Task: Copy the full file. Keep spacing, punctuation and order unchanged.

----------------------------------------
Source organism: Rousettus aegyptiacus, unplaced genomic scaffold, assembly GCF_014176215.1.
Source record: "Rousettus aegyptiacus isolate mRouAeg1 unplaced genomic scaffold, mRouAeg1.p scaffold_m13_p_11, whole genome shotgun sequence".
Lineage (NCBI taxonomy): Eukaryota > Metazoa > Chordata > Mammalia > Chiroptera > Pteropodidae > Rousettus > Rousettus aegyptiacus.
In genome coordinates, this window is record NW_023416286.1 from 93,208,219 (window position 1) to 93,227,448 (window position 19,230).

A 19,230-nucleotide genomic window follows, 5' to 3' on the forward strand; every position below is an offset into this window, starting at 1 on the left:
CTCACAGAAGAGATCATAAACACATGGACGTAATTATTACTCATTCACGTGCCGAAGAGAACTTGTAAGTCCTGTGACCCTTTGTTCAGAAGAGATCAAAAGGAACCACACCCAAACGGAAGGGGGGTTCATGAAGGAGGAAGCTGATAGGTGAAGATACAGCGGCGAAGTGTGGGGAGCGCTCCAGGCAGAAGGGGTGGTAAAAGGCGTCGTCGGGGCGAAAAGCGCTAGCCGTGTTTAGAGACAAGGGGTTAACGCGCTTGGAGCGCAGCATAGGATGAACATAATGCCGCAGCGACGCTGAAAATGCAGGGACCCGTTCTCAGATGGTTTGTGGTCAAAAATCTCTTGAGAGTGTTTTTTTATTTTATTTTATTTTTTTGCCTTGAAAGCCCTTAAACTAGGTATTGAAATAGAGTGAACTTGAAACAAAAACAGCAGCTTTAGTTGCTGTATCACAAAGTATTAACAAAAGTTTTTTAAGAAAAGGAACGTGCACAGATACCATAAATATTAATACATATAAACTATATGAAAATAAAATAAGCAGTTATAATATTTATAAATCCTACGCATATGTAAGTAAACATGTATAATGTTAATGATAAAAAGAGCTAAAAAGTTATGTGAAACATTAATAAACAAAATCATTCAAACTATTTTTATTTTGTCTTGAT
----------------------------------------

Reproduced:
Source organism: Rousettus aegyptiacus, unplaced genomic scaffold, assembly GCF_014176215.1.
Source record: "Rousettus aegyptiacus isolate mRouAeg1 unplaced genomic scaffold, mRouAeg1.p scaffold_m13_p_11, whole genome shotgun sequence".
Lineage (NCBI taxonomy): Eukaryota > Metazoa > Chordata > Mammalia > Chiroptera > Pteropodidae > Rousettus > Rousettus aegyptiacus.
In genome coordinates, this window is record NW_023416286.1 from 93,208,219 (window position 1) to 93,227,448 (window position 19,230).

A 19,230-nucleotide genomic window follows, 5' to 3' on the forward strand; every position below is an offset into this window, starting at 1 on the left:
CTCACAGAAGAGATCATAAACACATGGACGTAATTATTACTCATTCACGTGCCGAAGAGAACTTGTAAGTCCTGTGACCCTTTGTTCAGAAGAGATCAAAAGGAACCACACCCAAACGGAAGGGGGGTTCATGAAGGAGGAAGCTGATAGGTGAAGATACAGCGGCGAAGTGTGGGGAGCGCTCCAGGCAGAAGGGGTGGTAAAAGGCGTCGTCGGGGCGAAAAGCGCTAGCCGTGTTTAGAGACAAGGGGTTAACGCGCTTGGAGCGCAGCATAGGATGAACATAATGCCGCAGCGACGCTGAAAATGCAGGGACCCGTTCTCAGATGGTTTGTGGTCAAAAATCTCTTGAGAGTGTTTTTTTATTTTATTTTATTTTTTTGCCTTGAAAGCCCTTAAACTAGGTATTGAAATAGAGTGAACTTGAAACAAAAACAGCAGCTTTAGTTGCTGTATCACAAAGTATTAACAAAAGTTTTTTAAGAAAAGGAACGTGCACAGATACCATAAATATTAATACATATAAACTATATGAAAATAAAATAAGCAGTTATAATATTTATAAATCCTACGCATATGTAAGTAAACATGTATAATGTTAATGATAAAAAGAGCTAAAAAGTTATGTGAAACATTAATAAACAAAATCATTCAAACTATTTTTATTTTGTCTTGAT